With nearly 1.3 million of the 2.6 million eligible voters casting ballots, that Gallup International poll underestimated the number of votes that Civil Contract would get by some 50 percent.
Lusine Hakobian, a board member at the Alliance of Democracy Defenders for the Republic, suspected the Gallup International poll would be wrong. She warned in an opinion piece published by the Atlantic Council on June 19 that “the available polls ahead of Sunday’s vote lack credibility.”
Richard Giragosian, director of the independent Yerevan-based Regional Studies Center think tank, says the Gallup International affiliate in Yerevan is widely seen as “disingenuous” and “fraudulent.”
“This Armenian affiliate conducted an 800-person telephone survey using landlines, which are increasingly rare in Armenia,” Giragosian told RFE/RL on June 21. “It’s a flawed methodology.”
“There was one reliable poll in Armenia,” Giragosian says. “It was done by the Yerevan-based International Republican Institute (IRI). Its one flaw was that it only captured public opinion until early May, so it was a snapshot in time” before Kocharian’s Armenia Alliance was founded.
Giragosian says the reliable research by the IRI and the election results show that Pashinian’s party had three advantages in winning.
“One was overwhelming support in the rural towns and villages after years of neglect from previous governments” led by Kocharian and Sarkisian, he explains. “That provided a voting surge in terms of the electoral map.”
He says another advantage was Pashinian’s ability “to garner critical swing votes from the sizeable bloc of 30 percent of eligible voters who identified themselves as undecided.”
“People in this undecided bloc voted for Pashinian in large numbers not because they like Pashinian, but because they fear Kocharian and the opposition more,” Giragosian says.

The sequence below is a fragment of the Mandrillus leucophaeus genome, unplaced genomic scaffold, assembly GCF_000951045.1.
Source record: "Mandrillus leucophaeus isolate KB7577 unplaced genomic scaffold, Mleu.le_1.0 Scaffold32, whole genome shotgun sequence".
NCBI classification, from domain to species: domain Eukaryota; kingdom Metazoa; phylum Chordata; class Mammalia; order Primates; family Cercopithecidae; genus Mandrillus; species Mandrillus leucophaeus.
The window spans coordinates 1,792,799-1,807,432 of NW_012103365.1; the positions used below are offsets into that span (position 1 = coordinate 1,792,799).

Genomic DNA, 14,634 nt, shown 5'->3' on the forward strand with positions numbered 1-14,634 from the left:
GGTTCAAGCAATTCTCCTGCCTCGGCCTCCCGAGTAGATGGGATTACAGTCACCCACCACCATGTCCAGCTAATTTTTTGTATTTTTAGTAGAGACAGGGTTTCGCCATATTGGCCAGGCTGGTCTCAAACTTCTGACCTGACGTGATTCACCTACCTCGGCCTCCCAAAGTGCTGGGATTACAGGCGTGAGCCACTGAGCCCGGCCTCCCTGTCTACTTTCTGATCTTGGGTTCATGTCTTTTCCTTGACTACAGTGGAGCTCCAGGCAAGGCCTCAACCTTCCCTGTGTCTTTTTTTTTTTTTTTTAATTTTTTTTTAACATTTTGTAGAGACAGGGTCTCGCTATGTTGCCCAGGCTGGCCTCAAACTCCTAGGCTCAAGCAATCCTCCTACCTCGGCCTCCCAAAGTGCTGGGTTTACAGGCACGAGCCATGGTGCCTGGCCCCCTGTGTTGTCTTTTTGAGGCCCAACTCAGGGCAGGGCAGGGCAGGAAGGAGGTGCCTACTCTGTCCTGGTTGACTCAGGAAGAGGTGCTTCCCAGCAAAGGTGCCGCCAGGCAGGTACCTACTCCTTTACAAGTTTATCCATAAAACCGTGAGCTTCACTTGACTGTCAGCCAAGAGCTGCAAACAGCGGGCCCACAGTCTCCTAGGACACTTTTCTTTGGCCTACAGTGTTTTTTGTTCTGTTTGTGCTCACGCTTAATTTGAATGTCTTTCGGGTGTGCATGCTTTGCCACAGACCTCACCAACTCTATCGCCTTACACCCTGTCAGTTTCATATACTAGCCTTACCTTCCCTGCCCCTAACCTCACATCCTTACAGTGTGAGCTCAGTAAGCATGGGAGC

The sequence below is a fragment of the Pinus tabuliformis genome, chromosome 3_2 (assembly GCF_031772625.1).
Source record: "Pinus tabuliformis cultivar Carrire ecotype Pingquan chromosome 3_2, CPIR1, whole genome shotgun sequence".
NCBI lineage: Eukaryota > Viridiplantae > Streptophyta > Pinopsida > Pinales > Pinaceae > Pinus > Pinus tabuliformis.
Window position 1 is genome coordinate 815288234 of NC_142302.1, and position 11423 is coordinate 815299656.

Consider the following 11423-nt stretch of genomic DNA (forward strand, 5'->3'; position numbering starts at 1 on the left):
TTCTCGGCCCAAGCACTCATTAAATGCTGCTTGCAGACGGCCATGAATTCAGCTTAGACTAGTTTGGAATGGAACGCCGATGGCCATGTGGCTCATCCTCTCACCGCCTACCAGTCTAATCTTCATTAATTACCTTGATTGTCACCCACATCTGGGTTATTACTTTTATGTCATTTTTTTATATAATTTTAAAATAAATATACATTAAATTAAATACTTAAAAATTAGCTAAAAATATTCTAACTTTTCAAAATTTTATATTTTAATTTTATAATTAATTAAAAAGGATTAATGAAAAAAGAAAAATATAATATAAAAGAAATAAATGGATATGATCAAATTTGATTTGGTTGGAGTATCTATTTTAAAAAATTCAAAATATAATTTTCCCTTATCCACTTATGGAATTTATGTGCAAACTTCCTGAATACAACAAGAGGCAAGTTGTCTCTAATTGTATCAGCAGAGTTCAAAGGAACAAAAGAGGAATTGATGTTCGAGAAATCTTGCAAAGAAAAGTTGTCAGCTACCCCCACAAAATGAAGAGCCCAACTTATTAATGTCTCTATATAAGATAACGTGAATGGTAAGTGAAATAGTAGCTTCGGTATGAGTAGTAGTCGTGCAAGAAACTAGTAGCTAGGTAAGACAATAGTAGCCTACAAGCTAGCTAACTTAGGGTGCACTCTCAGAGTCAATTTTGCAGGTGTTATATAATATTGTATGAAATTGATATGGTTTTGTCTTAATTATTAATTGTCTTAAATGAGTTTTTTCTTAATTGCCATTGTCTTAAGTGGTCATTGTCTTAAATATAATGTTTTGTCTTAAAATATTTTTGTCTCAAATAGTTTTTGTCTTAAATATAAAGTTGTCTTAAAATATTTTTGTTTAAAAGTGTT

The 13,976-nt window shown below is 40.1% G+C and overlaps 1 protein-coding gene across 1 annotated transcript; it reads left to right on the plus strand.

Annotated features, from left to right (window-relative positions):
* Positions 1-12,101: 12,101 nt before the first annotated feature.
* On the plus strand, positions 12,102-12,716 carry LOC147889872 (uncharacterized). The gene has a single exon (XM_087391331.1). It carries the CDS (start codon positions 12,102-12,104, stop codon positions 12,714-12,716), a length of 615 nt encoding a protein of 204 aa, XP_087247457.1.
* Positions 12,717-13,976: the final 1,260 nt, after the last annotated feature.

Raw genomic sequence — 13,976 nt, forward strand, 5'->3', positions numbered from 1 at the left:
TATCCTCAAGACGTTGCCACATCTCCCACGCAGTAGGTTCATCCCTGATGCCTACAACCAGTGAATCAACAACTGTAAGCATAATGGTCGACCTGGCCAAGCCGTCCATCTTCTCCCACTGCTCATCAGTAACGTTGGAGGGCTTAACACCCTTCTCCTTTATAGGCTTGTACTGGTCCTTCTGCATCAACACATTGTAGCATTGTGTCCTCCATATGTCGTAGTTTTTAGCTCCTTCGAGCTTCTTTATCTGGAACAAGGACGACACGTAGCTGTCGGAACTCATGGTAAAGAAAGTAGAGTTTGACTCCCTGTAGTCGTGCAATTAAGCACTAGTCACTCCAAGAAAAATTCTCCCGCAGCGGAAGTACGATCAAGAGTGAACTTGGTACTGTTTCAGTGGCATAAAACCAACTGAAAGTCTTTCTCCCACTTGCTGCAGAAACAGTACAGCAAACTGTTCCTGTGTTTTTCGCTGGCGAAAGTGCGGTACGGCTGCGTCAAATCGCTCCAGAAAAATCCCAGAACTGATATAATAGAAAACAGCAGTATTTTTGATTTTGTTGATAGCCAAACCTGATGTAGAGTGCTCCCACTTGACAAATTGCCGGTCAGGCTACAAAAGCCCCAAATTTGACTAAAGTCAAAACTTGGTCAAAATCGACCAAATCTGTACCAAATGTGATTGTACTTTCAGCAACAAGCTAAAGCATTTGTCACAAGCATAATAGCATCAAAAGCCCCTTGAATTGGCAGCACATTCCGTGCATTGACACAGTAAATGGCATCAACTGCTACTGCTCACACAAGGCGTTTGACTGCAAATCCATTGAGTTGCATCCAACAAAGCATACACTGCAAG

“The third and final reason for the outcome is that all of the opposition vote against Pashinian was split into four competing political parties and factions,” he says. “The opposition’s failure to form a coalition diluted and divided the anti-Pashinian vote.”
Although many had expected the vote to be a closer contest than it was, Giragosian says the results show Kocharian was “dangerously overconfident.”
As there had been in 2018 during Armenia’s last parliamentary elections, he says “there was a downside and risk to underestimating support for Nikol Pashinian.”
Giragosian concludes that the election results have “exposed the lack of credibility” of the Armenian affiliate of the Gallup International Association — a group accused of “misusing the name” and reputation of the Washington-based international pollster Gallup, Inc.
“It has no official relationship with the Gallup polling organization that we know well from the West,” he says.
In fact, the U.S.-based Gallup, Inc. has filed lawsuits to obtain legal protection against the misuse of its brand name by affiliates of the Gallup International Association.
With more than 100 members and partners around the world, Gallup International affiliates are based in Bulgaria as well as Russia and several other former Soviet republics.
“They’ve been notoriously used by both the Kremlin and other questionable authorities in the former Soviet space” to manipulate voters and bolster the Kremlin’s efforts to regain influence in Eastern Europe, Giragosian concludes.
With reporting by RFE/RL’s Armenian Service